This year’s Chrism Mass, postponed because of the restrictions put in place in response to the COVID-19 pandemic, has been rescheduled for 6 p.m. Tuesday, June 16, at Sagrado Corazon Church in the Catholic Pastoral Center.
It was originally scheduled for Tuesday, April 7, during Holy Week.
Attending will be all the priests of the diocese, the deacons and their wives, and the diocese’s seminarians. The limited attendance is in response to social distancing requirements put in place to combat the spread of the COVID-19 virus, which has claimed more than 112,000 lives across the country, 441 deaths in Tennessee as of June 11, and 80 in Davidson County.
The Chrism Mass has two distinguishing features. The first is the blessing of oils used during the year, and the second is the renewal of ordination promises made by the priests of the diocese.
The Chrism oils are used in the sacraments as well as in the consecration of churches, altars, baptismal water, and parts of the sacred vessels used in the Mass that come in contact with the Sacred Species such as patens and chalices.
There are three types of oils blessed at the Chrism Mass: the Oil of the Catechumens, used for anointing children and others coming into the Church through Baptism; the Oil of the Infirmed, used in the sacrament of the Anointing of the Sick; and the Oil of Chrism, used in the anointing of priests, deacons and confirmands, as well as the altars and walls of a church that is being consecrated.
“The Oil of Catechumens is tied to the teaching role of the Church,” Bishop J. Mark Spalding said. “The Oil of the Infirmed is tied to the healing mission of the Church. The Oil of Chrism is tied to … the work of the Holy Spirit in the Church.”
After the Mass, the oils are divided among the pastors, who bring them back to their parishes to be used in the coming year.
The Chrism Mass is also the time priests “renew their promises of service, of offering up their life in a sacrificial way for the good of the Church,” Bishop Spalding said. “It’s also a powerful moment for me as bishop. I also renew my promises as the shepherd of the Diocese of Nashville.”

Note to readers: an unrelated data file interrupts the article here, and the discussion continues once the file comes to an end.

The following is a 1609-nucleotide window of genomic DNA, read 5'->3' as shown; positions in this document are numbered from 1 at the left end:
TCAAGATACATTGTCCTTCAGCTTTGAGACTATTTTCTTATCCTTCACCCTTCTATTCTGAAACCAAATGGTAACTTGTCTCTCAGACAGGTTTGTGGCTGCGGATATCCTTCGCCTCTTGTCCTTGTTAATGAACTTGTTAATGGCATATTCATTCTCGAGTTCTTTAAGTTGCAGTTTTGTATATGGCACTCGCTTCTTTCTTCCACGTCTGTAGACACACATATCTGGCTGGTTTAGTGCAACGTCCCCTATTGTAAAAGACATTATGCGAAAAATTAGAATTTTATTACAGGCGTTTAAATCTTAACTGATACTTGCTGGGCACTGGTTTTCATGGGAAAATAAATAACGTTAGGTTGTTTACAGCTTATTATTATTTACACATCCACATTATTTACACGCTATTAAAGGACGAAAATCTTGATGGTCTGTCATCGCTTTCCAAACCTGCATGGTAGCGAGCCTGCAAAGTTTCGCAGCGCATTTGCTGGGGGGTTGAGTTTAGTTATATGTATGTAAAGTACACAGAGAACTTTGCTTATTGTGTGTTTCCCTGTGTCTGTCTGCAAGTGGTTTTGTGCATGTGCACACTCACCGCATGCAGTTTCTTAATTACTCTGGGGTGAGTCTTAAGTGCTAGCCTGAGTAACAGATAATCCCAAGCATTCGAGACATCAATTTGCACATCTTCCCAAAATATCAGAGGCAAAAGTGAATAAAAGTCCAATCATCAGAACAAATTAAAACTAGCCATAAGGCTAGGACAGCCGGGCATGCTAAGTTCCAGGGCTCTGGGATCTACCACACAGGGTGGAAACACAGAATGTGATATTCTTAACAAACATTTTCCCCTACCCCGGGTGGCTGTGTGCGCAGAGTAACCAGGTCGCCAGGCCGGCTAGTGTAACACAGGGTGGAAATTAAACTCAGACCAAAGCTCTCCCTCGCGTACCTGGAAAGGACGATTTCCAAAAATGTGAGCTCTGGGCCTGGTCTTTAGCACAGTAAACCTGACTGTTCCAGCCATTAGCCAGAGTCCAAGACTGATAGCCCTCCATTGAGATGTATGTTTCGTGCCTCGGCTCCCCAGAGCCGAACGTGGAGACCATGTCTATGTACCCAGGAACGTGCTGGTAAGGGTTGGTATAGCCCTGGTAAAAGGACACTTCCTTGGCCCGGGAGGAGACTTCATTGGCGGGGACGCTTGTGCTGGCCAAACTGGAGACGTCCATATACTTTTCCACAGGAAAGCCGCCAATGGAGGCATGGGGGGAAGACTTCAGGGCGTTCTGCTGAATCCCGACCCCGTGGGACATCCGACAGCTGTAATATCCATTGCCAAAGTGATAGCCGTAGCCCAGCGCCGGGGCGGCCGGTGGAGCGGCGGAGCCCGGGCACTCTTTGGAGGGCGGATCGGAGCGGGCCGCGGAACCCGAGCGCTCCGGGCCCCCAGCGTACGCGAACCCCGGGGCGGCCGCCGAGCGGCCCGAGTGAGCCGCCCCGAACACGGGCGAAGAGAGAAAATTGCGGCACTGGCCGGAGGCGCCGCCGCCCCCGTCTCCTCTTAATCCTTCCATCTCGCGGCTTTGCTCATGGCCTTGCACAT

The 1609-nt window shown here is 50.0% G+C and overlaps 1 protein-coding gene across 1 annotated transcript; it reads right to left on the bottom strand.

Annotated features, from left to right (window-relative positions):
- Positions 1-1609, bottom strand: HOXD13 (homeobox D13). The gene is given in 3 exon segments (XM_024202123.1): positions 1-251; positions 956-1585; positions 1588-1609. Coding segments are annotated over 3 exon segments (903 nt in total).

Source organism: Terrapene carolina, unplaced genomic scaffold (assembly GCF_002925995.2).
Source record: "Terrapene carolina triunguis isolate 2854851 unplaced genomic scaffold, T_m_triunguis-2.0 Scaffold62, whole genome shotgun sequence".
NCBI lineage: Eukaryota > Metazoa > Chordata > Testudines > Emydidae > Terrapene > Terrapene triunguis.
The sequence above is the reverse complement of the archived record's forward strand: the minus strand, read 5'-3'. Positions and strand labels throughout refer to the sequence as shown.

“The Mass is built around service and sacrifice,” he added. “We see it in the oils, we see it in the promises, we see it in the celebration of the Eucharist itself.”
In 2019, more than 2,000 people from across the diocese attended the Chrism Mass.
“We want to return to that diocesan-wide invitation and celebration next year if and when the COVID-19 pandemic is addressed appropriately,” Bishop Spalding said.
“The dream behind moving the Chrism Mass to Sagrado Corazon and the strong effort of bringing in more people to it is to see the wonderful ritual and also to see the great diversity of the diocese at the same time,” Bishop Spalding said.
“Last year … I was able to encourage all of us to look around and see the great diversity that is the Diocese of Nashville, all colors and cultures and even the various language groups in the diocese,” he said.
“It was said long ago that when you describe the Catholic Church, it’s best said, ‘Here comes everybody,’” Bishop Spalding said. “One of the times we can see that clearly is the Chrism Mass.”
“It’s a wonderful opportunity for our priests, for our deacons and their wives, for our seminarians and the people together,” he added. “But this year it will be done with social distancing and hygiene protocols.”